I want to have a minimal house so I can have maximum time, energy and money to spend with them, with him and with the Dreams coming true. In the day to day, I want time and energy to spend on my true career, housekeeping. Housekeeping is not shuffling clutter around.  It is cooking and cleaning, dusting and sweeping, washing and folding. Polishing the place we gather to live together.  I want time and energy and love to spend on him.  With him. Twirling around to a song on the radio across a clean wide open floor. Or bouncing along in the buggy down a wildflower trail…………..

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Poor Student

I should have read “Lessons” Monday, before I left for the 9-5. I arrived to find my office floor partially flooded.  A co-worker had moved some things from the floor to my desk top to protect them from damage.  I appreciate her effort.  The mess still left me with a negative attitude.  I had that emotional reaction I wrote about avoiding last week.

That is the way all three of my work days have gone. I did have a few good things after work.  My front flower bed got some attention.  I found a good container and decorations for our candy bowl donations at the 9-5.  Guesses of how many pieces of candy are sold to raise money for local charity.  One of many projects my workplace does to help our community.  I stopped by our newly opened dollar store and loaded a gift bag of goodies for my soon-to-be six year old great niece.  Or is it grandniece?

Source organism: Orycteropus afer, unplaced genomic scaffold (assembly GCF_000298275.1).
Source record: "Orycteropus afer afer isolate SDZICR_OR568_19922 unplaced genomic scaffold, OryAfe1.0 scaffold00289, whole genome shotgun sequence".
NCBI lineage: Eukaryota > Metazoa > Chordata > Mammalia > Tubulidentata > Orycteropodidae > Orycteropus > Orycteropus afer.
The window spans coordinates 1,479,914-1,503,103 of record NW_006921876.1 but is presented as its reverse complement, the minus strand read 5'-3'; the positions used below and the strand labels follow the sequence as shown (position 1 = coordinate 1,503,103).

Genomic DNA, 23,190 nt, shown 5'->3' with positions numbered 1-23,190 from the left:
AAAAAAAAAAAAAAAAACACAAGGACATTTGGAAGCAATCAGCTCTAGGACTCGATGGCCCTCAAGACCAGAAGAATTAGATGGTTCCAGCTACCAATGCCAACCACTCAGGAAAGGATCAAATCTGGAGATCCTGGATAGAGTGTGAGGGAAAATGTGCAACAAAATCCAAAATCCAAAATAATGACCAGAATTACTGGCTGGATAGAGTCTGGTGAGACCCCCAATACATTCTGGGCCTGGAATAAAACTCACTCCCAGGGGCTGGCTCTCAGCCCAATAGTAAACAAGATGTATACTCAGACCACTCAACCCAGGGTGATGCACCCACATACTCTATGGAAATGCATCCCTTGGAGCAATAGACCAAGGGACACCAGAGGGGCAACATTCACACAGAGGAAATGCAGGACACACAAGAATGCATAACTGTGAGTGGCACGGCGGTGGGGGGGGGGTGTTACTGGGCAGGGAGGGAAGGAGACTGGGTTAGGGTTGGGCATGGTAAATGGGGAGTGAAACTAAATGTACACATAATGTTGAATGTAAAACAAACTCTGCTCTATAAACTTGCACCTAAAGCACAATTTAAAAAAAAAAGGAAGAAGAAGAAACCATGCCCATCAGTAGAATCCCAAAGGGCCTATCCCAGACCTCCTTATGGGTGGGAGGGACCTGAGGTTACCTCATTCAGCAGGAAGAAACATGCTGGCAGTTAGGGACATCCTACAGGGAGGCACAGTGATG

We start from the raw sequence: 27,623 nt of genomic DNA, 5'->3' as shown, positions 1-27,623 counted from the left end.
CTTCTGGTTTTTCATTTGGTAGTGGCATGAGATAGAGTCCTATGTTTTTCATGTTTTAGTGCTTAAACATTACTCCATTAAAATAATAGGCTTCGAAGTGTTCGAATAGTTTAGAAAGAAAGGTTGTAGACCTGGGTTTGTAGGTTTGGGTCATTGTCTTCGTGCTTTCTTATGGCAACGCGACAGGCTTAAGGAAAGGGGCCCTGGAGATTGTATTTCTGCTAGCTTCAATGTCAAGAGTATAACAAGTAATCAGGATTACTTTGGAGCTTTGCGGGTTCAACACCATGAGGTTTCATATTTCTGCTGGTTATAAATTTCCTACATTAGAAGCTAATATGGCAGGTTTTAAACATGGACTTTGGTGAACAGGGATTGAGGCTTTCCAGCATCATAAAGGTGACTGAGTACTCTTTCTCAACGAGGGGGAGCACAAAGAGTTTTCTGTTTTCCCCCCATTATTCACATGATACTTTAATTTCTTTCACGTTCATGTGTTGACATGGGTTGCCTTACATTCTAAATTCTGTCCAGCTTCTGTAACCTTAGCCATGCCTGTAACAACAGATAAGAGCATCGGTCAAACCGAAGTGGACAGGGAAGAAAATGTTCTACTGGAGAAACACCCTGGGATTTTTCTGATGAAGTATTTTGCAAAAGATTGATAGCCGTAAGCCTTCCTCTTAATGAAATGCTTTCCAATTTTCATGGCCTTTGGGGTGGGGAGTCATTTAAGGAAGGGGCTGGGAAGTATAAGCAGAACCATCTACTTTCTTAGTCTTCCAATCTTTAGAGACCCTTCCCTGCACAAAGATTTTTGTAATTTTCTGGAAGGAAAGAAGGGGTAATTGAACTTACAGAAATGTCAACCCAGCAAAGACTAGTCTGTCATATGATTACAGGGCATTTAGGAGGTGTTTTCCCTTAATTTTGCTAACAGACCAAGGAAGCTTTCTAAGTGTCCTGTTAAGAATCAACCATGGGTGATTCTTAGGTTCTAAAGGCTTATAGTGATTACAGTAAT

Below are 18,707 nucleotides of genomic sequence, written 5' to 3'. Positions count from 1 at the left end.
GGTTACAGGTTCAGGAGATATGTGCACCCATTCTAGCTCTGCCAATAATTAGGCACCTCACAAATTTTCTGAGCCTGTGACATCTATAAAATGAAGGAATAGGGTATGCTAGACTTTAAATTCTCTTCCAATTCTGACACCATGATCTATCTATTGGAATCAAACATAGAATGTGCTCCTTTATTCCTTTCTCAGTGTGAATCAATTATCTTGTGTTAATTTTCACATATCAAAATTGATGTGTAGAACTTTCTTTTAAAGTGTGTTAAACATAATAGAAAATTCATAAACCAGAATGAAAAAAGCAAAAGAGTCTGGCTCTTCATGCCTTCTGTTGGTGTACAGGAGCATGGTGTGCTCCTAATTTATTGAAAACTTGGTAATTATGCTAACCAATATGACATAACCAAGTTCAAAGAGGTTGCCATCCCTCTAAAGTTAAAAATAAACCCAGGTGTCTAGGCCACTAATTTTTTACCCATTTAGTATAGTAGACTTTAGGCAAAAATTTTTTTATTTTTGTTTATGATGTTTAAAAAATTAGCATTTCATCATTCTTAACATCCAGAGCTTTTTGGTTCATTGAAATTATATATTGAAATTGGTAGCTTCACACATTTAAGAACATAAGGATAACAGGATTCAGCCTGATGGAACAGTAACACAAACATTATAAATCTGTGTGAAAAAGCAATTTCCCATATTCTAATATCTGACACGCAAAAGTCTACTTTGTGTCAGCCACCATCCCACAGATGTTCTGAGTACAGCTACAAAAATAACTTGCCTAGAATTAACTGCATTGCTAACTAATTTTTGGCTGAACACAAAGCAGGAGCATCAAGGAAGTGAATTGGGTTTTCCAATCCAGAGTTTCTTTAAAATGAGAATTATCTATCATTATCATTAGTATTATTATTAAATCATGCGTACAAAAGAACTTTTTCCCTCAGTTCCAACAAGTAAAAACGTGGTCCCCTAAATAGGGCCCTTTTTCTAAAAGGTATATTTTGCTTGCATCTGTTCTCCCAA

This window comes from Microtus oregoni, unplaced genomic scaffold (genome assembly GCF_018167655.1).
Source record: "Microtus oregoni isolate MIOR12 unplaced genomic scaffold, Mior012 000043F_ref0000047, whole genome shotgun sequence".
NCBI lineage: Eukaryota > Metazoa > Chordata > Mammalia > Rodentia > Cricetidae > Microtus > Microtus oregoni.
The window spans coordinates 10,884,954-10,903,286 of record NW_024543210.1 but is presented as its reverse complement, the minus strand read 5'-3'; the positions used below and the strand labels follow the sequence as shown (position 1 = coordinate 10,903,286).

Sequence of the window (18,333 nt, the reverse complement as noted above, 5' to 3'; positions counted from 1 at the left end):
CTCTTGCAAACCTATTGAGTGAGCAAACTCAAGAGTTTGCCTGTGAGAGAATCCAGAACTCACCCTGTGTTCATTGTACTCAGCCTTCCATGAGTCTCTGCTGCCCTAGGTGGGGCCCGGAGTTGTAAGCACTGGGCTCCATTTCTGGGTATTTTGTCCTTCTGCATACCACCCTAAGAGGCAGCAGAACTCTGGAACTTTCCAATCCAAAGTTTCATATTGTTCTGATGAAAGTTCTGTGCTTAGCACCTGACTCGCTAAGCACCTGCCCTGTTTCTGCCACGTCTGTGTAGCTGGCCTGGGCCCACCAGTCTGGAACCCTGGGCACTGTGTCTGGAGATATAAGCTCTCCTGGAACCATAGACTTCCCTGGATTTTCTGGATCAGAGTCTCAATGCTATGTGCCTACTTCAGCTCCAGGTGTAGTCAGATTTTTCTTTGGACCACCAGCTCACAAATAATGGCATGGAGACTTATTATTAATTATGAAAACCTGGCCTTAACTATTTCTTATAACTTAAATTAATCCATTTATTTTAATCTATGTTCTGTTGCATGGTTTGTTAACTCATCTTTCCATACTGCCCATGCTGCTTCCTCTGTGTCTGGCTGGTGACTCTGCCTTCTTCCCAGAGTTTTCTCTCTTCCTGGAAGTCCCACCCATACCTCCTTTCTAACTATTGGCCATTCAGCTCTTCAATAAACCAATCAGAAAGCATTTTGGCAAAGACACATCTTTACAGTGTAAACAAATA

Last weekend was a fine time with some friends. Festival going and boutique shopping finished off by my first try at a local Italian restaurant. My entrée was delicious!  The coming weekend promises to be wonderful, too.  I will see my all my little girls. Niece, grand nieces, daughter……..I have in mind to revisit a place from my distant past. It will depend on my daughter’s schedule.

I don’t expect the 9-5 to be much less stressful tomorrow. Too much to do in too little time.  Mentally demanding tasks and a multitude of interruptions make for stress.

The simple beauty of things includes a fabulous white cloud gleaming in the sky before me all the way home. Then, at that same dollar store stop, I found Blue Bell’s Camo ice cream.  I had forgotten about them introducing it.  I had looked for it previously without success.  Without paying much attention, it suddenly caught my eye in the freezer case.  I need to wrap up this post and go get a bowl of it.

Now that I think about it, the week hasn’t been so bad after all. Once again, He has used my own keyboard to show me how wonderful is my life.  He and I will get a big bowl of ice cream and be thankful for all the wonderfulness He is pouring into our life.

California Dream arriving in November and now a Texas Honey arriving in late April or early May. Those are the best beautiful blessings.  Nine to five, weeds in the flower bed, a trick back, all those troubles fade away before the wonder of those two little ones.

My heart feels as billowy as that fine cloud I saw shining in the sky before me…………………